Animating our Player part 2 and Camera Control

Jordan Evans
Sep 24 · 4 min read

Now that we have our basic animations implemented, let’s take a look at putting in some attack animations.
The first we will work on is a basic swing of the sword from either running or idle state. This is a pretty simple one to put in place, as we are going to have it act as a trigger event. To start, we will place it within our animator window and make a couple adjustments to the order of which our different events are laid out just to make it a little cleaner:

Next, we will go into our script and create the logic behind our attack:

With this in place, we can now check how it looks in our game:

Now that we have our attack motion in place, let’s see how we can implement a method to have some effects that go along with our swinging of the sword. To start, we are going to create a new sprite under our player and adjust the values and speed at which our sword arc looks:

Next, let’s look to connect it to our animation by first creating a parameter that is needed for it to activate:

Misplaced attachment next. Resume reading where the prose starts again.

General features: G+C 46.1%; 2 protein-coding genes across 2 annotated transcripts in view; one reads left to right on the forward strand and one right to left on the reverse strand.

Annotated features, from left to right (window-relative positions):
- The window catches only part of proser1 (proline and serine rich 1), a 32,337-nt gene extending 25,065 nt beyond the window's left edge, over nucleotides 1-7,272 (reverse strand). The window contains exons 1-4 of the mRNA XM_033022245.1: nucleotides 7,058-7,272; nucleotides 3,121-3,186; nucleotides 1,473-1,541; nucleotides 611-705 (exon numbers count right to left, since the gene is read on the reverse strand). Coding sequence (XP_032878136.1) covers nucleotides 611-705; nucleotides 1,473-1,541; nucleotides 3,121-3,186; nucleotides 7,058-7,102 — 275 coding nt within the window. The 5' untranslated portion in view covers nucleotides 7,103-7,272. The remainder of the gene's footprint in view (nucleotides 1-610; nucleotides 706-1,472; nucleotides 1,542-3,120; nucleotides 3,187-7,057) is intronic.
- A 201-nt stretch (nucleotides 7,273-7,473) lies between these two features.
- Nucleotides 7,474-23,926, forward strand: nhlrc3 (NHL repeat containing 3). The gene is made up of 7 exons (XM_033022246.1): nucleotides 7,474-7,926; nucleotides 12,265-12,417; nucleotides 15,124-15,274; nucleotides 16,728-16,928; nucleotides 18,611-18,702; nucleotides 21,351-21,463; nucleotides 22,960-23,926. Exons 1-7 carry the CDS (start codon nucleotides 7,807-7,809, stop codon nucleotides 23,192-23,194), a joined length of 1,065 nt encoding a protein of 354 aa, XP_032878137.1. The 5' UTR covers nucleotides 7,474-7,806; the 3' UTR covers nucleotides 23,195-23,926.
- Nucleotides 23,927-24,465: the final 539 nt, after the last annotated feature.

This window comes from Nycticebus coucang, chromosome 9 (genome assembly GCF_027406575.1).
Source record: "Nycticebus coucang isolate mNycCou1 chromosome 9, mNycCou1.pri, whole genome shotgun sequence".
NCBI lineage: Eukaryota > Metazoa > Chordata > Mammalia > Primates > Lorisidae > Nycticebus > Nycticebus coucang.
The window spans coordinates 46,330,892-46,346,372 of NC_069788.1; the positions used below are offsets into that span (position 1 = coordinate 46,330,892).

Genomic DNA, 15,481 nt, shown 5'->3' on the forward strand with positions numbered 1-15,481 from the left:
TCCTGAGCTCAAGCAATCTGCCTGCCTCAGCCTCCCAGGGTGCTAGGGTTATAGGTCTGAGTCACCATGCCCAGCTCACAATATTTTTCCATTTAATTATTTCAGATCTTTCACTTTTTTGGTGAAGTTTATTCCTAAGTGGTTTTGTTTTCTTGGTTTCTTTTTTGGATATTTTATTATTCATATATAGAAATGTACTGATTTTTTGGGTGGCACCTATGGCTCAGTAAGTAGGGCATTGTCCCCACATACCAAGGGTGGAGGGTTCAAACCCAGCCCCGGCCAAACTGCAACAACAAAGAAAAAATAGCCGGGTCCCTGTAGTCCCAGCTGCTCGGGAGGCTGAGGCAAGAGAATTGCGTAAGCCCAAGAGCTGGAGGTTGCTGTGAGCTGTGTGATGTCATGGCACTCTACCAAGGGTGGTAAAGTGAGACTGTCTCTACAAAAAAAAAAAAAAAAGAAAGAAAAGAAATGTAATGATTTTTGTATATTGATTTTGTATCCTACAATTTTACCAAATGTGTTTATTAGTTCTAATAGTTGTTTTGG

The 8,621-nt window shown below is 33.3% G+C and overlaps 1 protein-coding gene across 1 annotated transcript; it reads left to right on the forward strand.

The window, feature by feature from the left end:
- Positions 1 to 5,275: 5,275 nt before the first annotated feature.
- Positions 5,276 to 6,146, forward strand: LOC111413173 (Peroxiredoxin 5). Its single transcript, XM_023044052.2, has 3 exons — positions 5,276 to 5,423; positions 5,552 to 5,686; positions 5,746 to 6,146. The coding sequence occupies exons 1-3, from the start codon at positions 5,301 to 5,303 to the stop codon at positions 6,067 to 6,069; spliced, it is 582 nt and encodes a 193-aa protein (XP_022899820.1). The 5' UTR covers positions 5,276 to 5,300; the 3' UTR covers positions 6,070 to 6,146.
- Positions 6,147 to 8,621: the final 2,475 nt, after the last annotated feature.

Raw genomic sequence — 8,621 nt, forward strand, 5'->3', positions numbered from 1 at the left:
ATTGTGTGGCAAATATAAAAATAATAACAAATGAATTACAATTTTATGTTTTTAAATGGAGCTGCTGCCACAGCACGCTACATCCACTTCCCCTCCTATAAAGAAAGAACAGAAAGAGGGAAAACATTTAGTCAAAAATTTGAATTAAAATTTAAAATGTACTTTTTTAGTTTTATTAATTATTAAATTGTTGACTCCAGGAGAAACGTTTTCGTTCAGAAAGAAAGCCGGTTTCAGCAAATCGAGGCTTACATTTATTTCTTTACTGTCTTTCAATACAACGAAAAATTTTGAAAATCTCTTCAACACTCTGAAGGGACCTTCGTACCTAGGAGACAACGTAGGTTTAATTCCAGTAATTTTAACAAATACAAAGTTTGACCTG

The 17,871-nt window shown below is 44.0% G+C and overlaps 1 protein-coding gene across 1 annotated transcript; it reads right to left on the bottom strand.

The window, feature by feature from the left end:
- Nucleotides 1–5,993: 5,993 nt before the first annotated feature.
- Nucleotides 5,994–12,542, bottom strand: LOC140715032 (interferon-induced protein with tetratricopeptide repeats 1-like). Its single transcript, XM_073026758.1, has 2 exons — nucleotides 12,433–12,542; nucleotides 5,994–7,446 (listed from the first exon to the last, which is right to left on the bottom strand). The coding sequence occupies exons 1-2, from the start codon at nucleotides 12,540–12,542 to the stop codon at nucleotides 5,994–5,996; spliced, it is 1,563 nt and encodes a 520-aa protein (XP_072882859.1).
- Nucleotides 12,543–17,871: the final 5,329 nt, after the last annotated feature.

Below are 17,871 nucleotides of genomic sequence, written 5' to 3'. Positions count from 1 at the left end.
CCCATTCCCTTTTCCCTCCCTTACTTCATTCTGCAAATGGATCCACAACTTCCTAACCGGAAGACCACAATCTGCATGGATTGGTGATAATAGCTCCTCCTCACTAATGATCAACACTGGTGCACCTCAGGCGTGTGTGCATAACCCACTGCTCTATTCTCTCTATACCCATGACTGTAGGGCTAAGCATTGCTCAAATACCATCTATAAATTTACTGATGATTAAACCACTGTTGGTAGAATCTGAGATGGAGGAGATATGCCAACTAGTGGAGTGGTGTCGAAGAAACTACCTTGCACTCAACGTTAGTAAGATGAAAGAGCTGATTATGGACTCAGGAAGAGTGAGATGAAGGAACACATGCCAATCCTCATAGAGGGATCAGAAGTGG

Now let’s take a look at how we go about coding it:

When we are looking to grab our animator from a different child object, we need to change how we grab our component slightly. What we are telling Unity is that we want to grab our animator from a specified object. Now that we have this set up, we can test it within our game:

So, we have a working animation, however it is not in sync with our player’s swing. In order to adjust this, we can look at a few different methods to get it all to work together. Eventually, we can get our animations lined up like so:

Next up, let’s get it so that with our player, the sword arc animation plays on the proper side:

As we can see, it only plays on the 1 side of the character. To change this, we need to adjust a few aspects of the object so that it can rotate around whenever the player changes the direction:

As we can see, we simply just flip our object on the x and y axis, along with change the position of the sprite on the x to either positive or negative depending which way we are facing:

Now that we have our animation with the sword attack and it’s vfx working, let’s quickly add in a CineMachine camera to follow our player around with:

Now that we have our camera following the player and an attack animation set up, we can now look towards adding in some enemy elements to our game.

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Jordan Evans

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Nerd For Tech

NFT is an Educational Media House. Our mission is to bring the invaluable knowledge and experiences of experts from all over the world to the novice. To know more about us, visit https://www.nerdfortech.org/.